This weekend a well-known comedian was live-tweeting sardonic commentary for a new Lifetime movie. It got me thinking that it would be cool to be able to replay his tweets later so that someone who missed the live show would be able to sync them up with the movie.
That, along with the fact that I've had lots of fun on Twitter during big events (like the elections), made me think that it'd be a fun hack to put together a Twitter playback site.
So last night and tonight I threw together http://www.twitterplayback.com.
Check it out an let me know what you think!
• I expected there to be a rollback option, perhaps via the '-' button. (Didn't expect to have sticky varying faster-than-realtime rates instead.)
• A slider/timeline-scrubber would probably be ideal, with indicator ticks everywhere there's an upcoming tweet. Then you can either 'play' real-time, and drag-'seek' to any interesting point forward or back, and fairly easily re-sync to an approximate minute after out-of-band DVR ops. (Also, 'next'/'prev' buttons would be more natural accelerated navigation to me, rather than the steppable-FF-rate.)
• Would benefit from explicit 'permalink'/sharing-of-well-crafted-range-query support. Such permalinks could be decorated with more contextual metadata (eg: name of program).
• Does Hulu work in a frame? (Or more generally: permalink metadata mentioned above could include recommended links to legitimate playback sources.)
• You might let people layer in their own lagged tweets by assisting them in using a hashtag offset convention. For example, "#lizanddick #11-25t0h8m blah blah blah".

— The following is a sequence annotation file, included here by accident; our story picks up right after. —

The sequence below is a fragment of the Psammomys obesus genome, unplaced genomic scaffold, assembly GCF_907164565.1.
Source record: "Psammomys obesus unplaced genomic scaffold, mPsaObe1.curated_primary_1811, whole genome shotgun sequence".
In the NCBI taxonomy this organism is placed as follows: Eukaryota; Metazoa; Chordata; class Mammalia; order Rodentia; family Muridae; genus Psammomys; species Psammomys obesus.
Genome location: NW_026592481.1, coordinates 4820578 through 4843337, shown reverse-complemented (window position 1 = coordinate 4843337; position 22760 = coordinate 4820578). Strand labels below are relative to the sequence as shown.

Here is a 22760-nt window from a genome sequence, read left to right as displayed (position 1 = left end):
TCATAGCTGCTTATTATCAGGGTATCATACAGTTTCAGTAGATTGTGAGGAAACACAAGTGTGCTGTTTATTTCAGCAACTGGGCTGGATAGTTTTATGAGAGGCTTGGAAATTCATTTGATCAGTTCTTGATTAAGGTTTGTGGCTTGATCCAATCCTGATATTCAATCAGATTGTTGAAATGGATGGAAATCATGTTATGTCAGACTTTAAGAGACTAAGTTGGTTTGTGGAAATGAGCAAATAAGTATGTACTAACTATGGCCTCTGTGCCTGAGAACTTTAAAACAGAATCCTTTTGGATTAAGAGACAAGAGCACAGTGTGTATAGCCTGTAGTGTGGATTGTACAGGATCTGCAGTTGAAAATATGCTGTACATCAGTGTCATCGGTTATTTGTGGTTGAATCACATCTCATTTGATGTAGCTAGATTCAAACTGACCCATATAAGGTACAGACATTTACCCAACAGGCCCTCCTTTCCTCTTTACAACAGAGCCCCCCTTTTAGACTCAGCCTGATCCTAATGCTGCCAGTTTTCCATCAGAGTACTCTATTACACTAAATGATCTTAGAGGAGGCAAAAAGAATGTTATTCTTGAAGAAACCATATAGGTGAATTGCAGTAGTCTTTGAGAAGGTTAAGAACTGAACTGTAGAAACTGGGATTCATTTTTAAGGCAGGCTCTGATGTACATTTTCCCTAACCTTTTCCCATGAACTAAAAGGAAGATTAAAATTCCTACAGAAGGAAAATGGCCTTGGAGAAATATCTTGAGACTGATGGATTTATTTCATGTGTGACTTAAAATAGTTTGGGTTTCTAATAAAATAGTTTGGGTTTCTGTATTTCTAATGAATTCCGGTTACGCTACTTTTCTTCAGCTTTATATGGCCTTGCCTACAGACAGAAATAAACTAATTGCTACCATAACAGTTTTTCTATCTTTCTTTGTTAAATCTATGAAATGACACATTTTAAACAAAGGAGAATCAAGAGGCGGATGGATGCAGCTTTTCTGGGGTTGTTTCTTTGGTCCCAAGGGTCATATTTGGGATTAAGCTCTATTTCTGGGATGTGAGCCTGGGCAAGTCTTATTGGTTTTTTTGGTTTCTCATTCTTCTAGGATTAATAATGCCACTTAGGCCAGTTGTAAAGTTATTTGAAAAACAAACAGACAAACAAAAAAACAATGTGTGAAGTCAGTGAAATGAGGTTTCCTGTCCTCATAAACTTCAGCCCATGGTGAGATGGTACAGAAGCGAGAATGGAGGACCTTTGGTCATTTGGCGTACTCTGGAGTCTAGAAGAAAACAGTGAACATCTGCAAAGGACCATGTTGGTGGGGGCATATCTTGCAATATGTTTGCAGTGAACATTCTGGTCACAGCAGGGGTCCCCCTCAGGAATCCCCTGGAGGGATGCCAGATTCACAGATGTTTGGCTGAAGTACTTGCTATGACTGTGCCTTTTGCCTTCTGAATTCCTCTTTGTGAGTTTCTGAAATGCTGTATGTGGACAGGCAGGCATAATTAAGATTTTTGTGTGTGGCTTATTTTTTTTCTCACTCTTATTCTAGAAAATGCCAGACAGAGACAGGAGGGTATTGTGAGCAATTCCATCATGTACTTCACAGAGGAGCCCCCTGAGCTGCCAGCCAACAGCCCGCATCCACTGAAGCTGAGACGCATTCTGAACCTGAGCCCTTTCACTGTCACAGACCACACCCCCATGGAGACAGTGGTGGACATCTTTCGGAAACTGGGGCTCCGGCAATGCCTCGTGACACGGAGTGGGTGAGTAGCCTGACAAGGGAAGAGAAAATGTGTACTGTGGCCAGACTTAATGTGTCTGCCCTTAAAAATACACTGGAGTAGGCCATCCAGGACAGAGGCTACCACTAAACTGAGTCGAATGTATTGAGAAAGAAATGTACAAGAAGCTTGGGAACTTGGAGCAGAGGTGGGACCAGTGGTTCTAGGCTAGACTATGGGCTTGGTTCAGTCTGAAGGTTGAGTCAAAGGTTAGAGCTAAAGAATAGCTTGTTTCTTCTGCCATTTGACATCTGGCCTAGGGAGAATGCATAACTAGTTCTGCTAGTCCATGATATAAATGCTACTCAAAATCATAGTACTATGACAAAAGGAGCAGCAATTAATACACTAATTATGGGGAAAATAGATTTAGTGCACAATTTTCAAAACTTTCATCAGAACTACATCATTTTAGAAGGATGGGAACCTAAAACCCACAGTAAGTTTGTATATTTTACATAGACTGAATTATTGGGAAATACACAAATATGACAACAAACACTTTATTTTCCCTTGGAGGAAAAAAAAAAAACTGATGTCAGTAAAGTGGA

There were a few startups attempting to enable synchronous group TV-event watching in past years... but I suspect they all suffered from the rise of DVRs among exactly their online-immersed target audience. Leveraging Twitter and allowing a blend of synchrony or asynchrony might work better.
I like the idea very much. In fact this could be extremely useful if you tweak it a little bit.
How about instead of waiting and controlling the time speed etc. the app itself keeps playing the tweets along with its duration from the last tweet: "after 2 hours", "after 4 days", "after few mins" etc.
That ways I am never waiting for something to appear instead am constantly engaged.
You should checkout the jQuery timeline plugin. I could see that being a very effective with the horizontal scrollbar to control playback at a macro level.
Cool project. The sample you have makes it easy to see the uses. It would be cool if people could submit "fun" or good examples of great timelines. I think that would bring the social aspect into the project. Most people won't have the time to put together the criteria to produce the "query" so having a set of samples would be helpful in gaining traction
As you said, this is for fun. It's certainly not a business or something I'm going to take much further, so the long-tem viability of Twitter's platform doesn't matter that much to me.
That said, it is where the people are, and I haven't found anything that let's me feel the pulse of the global online community as well. As I said, I think Twitter's a blast during a big live event, and that's why I built this.
I've been trying to "get used to" Twitter over the past year or so ever since I started working somewhere where a lot of my coworkers use Twitter a lot.
It's interesting, and I've gotten into a few amusing discussions, but in the end I still "don't get" it. People talk about Twitter being this exciting place where they have all these discussions with all sorts of people, but I just don't see how.
I'm probably a lost cause for doing anything more than consuming and making the occasional quip, but I'm curious: Is there some common point that everyone hits where suddenly they're fully engaged and Twitter stops feeling disjointed? Is it just that I check Twitter like once or twice a day, and I need to try harder?